McLean Woman Sentenced to More Than Two Years in Prison for Mortgage Fraud and Tax Fraud Conspiracies
ALEXANDRIA, VA—Yeon Han, 53, of McLean, Virginia, was sentenced today to 30 months in prison, followed by three years of supervised release for her participation in mortgage fraud and tax fraud conspiracies. Han was also ordered to pay $1,022,143.95 in restitution to the victims of here crimes.
Dana J. Boente, U.S. Attorney for the Eastern District of Virginia; Andrew G. McCabe, Assistant Director in Charge of the FBI’s Washington Field Office; and Thomas J. Kelly, Special Agent in Charge, Washington, D.C. Field Office, IRS-Criminal Investigation (IRS-CI), made the announcement after sentencing by U.S. District Judge Gerald Bruce Lee.
Han pleaded guilty to two separate counts of conspiracy to commit wire fraud on May 15, 2013. According to court documents, Han was the owner and operator of Pacific Realty, a real estate sales and leasing company based in Annandale, Virginia. Her first fraud scheme involved a “short-sale” fraud conspiracy. A “short sale” is a real estate transaction in which the proceeds from the property sale fall short of the balance of debts secured by liens against the property. Because the property owner cannot afford to repay the full amount of the liens, the lien holder agrees to release the lien on the property and accept less than the amount owed on the debt. As part of this offense, Han and her co-conspirators inflated the true costs required to convey clear title for a short sale transaction. They communicated to the short sale lender that the short seller needed an allowance for costs related to a short sale closing that was much higher than the actual closing costs associated with closing the transaction. The conspirators then created false HUD-1 settlement statements that made it appear as if the closing cost allowance provided to the seller by the short sale lender was used for appropriate and legitimate purposes, such as pay-offs of past due real estate taxes or disbursements to second lien holders. In reality, the defendant disbursed these fraudulent “overages” directly to herself and her co-conspirators. As a result of her “short sale” fraud scheme, financial institutions lost more than $1 million. Beginning in 2013, over 10 defendants in northern Virginia pleaded guilty to their involvement in overlapping conspiracies and crimes like the one Han committed.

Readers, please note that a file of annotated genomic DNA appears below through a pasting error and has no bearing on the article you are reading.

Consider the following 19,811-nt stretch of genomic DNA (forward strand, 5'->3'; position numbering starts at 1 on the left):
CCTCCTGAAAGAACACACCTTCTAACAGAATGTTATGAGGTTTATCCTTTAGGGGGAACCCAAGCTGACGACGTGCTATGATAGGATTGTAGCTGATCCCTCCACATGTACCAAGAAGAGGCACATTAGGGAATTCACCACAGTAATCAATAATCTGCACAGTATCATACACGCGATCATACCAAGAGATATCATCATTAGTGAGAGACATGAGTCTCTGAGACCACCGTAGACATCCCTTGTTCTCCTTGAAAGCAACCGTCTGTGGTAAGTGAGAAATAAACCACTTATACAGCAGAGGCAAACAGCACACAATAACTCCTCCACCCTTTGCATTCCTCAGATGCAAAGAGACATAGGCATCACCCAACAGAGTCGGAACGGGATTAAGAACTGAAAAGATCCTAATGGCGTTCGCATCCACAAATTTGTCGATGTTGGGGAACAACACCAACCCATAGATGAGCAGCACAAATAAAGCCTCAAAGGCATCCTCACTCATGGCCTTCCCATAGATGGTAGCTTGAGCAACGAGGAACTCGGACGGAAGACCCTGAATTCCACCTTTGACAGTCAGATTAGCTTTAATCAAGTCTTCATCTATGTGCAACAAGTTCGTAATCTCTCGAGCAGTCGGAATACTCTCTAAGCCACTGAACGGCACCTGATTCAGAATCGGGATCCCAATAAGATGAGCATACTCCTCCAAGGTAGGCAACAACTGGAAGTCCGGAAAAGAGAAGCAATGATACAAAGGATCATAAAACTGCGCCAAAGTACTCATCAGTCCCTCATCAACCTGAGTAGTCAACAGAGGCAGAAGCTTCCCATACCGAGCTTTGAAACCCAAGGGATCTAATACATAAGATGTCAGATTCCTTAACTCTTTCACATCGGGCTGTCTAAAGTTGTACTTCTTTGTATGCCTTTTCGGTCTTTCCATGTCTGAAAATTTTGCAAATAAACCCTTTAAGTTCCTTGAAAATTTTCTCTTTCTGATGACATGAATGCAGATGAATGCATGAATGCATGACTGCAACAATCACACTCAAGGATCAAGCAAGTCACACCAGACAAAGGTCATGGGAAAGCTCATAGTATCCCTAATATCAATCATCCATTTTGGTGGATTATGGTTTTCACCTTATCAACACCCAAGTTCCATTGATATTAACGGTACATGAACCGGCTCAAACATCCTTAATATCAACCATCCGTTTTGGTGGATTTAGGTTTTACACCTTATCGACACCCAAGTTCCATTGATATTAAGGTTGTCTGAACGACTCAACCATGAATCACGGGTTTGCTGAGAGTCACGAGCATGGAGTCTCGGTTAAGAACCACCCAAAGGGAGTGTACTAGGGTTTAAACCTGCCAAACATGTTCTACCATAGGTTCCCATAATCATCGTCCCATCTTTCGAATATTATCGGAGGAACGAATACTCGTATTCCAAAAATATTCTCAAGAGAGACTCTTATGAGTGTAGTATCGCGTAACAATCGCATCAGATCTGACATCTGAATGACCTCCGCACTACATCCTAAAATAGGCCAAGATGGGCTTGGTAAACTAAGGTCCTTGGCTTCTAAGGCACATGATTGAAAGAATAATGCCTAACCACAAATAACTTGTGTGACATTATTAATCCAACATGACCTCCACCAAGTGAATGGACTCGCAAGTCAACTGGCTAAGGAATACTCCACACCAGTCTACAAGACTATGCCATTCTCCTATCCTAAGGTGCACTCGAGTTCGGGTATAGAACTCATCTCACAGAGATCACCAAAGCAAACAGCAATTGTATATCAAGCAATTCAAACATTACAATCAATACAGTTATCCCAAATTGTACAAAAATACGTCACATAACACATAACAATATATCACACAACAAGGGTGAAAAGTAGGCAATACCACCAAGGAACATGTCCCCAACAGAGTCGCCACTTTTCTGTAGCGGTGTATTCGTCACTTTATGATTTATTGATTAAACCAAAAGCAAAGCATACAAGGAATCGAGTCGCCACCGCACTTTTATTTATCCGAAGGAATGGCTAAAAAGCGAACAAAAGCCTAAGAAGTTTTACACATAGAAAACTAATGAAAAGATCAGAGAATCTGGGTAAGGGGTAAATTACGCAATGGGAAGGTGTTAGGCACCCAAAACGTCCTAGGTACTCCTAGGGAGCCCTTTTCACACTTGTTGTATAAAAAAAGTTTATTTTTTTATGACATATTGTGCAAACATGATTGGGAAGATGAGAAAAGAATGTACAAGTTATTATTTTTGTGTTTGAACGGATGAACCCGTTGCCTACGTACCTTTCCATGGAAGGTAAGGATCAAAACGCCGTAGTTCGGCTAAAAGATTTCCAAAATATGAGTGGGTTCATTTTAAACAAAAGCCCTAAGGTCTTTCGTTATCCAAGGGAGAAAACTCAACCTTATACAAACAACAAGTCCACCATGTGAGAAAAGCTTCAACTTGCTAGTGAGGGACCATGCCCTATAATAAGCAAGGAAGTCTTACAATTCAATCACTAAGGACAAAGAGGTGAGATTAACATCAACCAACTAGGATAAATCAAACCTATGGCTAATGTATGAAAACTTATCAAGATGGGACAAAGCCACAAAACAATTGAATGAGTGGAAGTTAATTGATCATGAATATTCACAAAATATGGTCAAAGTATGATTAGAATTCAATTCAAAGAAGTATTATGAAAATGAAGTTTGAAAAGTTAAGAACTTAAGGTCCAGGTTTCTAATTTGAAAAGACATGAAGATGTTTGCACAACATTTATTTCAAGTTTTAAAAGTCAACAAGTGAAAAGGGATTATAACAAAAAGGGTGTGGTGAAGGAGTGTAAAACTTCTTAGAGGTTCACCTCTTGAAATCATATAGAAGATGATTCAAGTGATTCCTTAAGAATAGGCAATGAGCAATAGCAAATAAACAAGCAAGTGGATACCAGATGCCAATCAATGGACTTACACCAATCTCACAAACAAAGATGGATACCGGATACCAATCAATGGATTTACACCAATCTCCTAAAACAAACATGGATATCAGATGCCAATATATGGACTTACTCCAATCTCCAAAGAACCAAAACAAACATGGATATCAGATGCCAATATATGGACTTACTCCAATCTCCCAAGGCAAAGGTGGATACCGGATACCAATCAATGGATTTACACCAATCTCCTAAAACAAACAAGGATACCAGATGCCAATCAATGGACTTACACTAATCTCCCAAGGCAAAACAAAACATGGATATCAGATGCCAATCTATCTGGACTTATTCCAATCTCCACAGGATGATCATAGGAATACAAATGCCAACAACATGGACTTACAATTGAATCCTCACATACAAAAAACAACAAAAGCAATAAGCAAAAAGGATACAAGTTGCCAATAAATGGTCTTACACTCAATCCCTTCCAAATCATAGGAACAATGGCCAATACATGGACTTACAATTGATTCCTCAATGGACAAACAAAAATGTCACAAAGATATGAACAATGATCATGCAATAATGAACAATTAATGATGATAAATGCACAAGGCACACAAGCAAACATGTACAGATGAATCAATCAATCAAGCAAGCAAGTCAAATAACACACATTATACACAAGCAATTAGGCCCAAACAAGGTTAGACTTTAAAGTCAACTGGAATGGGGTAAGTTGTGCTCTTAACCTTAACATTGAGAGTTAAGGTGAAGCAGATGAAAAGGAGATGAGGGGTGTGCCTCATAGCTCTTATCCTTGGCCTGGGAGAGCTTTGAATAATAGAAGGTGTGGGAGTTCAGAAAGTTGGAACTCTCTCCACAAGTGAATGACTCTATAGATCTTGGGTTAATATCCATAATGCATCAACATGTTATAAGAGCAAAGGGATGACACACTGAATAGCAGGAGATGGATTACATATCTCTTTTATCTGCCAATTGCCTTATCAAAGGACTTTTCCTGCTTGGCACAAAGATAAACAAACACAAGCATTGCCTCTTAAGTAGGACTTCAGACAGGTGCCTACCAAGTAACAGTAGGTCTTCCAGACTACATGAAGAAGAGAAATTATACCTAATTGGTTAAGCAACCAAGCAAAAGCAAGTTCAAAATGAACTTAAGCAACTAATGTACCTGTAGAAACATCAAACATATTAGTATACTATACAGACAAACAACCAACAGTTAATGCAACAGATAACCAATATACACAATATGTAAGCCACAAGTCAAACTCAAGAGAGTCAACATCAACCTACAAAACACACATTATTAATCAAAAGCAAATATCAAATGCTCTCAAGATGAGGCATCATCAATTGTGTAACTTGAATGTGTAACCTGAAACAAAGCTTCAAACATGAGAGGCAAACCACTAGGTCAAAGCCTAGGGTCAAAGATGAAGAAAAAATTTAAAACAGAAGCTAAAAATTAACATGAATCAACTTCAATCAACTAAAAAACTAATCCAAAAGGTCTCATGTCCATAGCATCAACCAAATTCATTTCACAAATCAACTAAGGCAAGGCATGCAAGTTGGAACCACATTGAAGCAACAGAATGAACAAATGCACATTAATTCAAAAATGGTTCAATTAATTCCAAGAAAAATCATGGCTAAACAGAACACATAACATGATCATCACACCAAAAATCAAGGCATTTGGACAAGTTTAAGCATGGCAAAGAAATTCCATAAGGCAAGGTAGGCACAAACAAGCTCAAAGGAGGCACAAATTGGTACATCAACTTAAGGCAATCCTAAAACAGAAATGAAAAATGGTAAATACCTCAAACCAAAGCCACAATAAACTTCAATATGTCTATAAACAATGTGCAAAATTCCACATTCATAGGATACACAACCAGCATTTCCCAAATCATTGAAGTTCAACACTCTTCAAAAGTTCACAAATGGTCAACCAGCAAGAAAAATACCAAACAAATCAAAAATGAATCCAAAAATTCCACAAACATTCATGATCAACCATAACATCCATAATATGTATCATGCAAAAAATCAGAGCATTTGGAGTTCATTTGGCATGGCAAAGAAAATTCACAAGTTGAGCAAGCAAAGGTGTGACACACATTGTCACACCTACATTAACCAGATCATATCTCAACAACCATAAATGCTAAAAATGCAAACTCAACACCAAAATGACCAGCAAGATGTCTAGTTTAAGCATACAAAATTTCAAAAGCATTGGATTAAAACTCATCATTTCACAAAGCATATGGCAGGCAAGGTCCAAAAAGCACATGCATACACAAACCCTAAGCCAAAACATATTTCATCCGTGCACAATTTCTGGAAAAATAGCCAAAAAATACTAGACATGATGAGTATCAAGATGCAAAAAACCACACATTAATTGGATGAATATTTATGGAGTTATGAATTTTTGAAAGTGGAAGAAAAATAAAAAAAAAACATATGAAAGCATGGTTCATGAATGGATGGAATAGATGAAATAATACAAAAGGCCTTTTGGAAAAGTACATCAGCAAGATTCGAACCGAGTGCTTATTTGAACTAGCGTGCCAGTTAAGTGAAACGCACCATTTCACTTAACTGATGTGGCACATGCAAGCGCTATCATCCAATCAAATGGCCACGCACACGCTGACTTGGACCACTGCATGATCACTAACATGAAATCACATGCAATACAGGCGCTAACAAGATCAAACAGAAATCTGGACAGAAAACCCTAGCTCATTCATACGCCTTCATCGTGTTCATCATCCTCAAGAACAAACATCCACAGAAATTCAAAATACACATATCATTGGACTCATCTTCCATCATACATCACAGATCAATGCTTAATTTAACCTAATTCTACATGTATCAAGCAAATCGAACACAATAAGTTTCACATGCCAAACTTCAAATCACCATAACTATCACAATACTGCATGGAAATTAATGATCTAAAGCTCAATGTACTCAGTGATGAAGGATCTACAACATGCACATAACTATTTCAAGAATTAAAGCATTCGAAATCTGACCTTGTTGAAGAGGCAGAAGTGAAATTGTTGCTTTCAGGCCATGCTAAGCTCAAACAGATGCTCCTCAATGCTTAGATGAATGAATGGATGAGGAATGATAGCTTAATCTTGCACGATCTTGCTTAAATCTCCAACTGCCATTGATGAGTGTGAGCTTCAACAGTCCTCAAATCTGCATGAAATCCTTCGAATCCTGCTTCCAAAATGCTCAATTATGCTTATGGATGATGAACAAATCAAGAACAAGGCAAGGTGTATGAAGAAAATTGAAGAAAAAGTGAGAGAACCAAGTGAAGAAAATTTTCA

Han also pleaded guilty to a second offense involving a tax fraud conspiracy with James Sohn, who also pleaded guilty in 2013 for his involvement in this scheme. Sohn was the owner of Washington Food & Supply of DC, Inc., a wholesale food distribution company based in the Washington, D.C. metropolitan area. Washington Food & Supply of DC, Inc. was a high volume cash business. As part of this offense, Sohn would provide Han with paper bags full of cash, and Han would write checks and make wire transfers to Sohn to hide his cash profits from federal and state authorities. Han knowingly conducted these transactions to assist and advance Sohn’s failure to accurately report income from his cash businesses and pay the appropriate state and federal taxes. During the course of this conspiracy, the defendant and Sohn defrauded the U.S. government and the State of Maryland of hundreds of thousands of dollars.
This case was investigated by the FBI’s Washington Field Office and IRS-CI. Assistant U.S. Attorney Chad Golder prosecuted the case.
A copy of this press release may be found on the website of the U.S. Attorney’s Office for the Eastern District of Virginia. Related court documents and information may be found on the website of the District Court for the Eastern District of Virginia or on PACER by searching for Case No. 1:13-cr-163.